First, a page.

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one cannot assume a fitter spirit, disposition, or principle than this which was derived and exemplified by St. John from the pure model which he had seen, heard, and handled; while, for method, perhaps, that of St. Paul, shall particularly deserve imitation, being “made all things to all men, as he says,) that I might by all means save some.” (Cor. I. ix. 22.) For it is not likely that St. Paul in endeavouring to accommodate himself to the habits of the people so far as he did, ever meant to flatter and betray those who were comparatively safe, but to seek and to save, that which was more probably lost, (Luke xix. 10,) as his Master did before ; " that I might by all means save some,” said he. And hence our clue.

There were two distinct spheres particularly in which the apostles were used to labour after their Lord's example, and two sorts of objects also. The two spheres were the temporal and spiritual; the poor being equally objects in either-as well for the gospel which was preached to them, as for the charity of its ministers, and the church or body with which they were associated ; that is to say, the poor in temporal respects as well as in spiritual were objects of the apostle's ministry. But you may perceive, if it have not struck you already, that there are generally speaking two sorts of poor in either sphere, namely, in either the temporal or spiritual; being, first those who never were rich, and next those who were so once, but are become poor: the first being simply poor, the second fallen into poverty, as it may be in either respect. I propose to consider either sort,-first as objects, and next as subjects for practice ; speaking first for them, and next to them, which will divide what I have now to say into two parts, related to each other like a doctrine and its improvement.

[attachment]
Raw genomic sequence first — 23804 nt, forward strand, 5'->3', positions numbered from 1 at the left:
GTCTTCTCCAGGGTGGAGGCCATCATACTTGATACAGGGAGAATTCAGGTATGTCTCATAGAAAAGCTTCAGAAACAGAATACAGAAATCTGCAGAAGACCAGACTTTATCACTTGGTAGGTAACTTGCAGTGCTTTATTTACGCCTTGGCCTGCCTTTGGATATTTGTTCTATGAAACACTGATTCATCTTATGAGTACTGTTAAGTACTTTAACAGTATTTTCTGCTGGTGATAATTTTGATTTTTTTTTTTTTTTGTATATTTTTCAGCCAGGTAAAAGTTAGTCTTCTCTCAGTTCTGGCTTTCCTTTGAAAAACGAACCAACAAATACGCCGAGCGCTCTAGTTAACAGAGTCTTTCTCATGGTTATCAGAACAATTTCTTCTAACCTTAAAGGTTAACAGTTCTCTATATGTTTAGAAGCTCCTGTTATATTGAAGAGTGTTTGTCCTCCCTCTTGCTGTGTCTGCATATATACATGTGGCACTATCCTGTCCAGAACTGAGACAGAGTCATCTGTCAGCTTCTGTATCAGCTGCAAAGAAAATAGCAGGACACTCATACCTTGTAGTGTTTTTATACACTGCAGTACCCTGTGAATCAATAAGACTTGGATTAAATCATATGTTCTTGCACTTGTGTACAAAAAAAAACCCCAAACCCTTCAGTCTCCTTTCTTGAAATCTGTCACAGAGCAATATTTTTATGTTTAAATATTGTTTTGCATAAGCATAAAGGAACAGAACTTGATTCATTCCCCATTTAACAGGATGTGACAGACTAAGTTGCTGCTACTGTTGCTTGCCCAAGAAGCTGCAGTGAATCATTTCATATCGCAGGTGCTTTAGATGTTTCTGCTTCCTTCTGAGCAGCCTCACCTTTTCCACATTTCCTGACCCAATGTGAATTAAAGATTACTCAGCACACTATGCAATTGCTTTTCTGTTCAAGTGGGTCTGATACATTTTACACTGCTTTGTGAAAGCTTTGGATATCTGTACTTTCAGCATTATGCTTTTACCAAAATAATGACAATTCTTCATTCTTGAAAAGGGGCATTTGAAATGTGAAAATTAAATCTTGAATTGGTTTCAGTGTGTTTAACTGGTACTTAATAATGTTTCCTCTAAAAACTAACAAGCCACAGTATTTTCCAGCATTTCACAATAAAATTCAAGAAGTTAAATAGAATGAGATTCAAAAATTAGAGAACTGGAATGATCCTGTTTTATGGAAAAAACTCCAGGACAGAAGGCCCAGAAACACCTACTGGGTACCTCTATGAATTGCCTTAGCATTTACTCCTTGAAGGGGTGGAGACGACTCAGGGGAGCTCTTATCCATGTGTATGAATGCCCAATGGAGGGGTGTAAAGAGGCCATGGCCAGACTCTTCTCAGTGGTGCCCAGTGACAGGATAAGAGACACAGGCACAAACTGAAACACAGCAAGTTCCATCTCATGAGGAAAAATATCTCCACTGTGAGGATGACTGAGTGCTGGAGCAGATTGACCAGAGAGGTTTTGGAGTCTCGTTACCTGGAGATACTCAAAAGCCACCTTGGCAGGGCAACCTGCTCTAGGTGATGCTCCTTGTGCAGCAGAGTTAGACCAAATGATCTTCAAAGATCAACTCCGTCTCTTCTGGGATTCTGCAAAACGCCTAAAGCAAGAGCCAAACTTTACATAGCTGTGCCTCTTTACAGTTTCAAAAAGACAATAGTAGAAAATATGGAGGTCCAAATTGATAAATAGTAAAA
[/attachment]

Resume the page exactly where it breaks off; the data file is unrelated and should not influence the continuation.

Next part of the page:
$1. But in considering the poor as objects of the practice I am about to recommend, I feel I must descend from the position of the apostle in my text to one more equal, and address my hearers as brethren rather than as children. As from brethren, therefore, I request from you due attention to some remarks on the duty which you owe as Christians to these two sorts of poor,-1, in a temporal respect; 2, in a spiritual. First, on your relative duty to these several objects :

1. I request your attention to the case of those who are poor in a temporal respect, or to what may be called temporal poverty ; whether its subjects be 1, simply poor ; or 2, poor reduced.

1, If we cannot draw the exact line, or exactly define the class of those who are simply poor, we may have a sufficient idea of the same if we consider it as comprehending two parts or distinctions, 1, of the hale or ablebodied, who cannot choose but be considerable in the midst of their poverty, if it be only for mischief, not having leave of Providence, or the means to be idle ; 2, the part of the infirm, who, being born in poverty, after working somehow as long as they were able, shall find themselves at last in no better predicament with respect to necessity than they were in at first. These are the two general parts or distinctions of the simply poor in temporal or outward circumstances, that is, of the class of those who have never been rich in that way.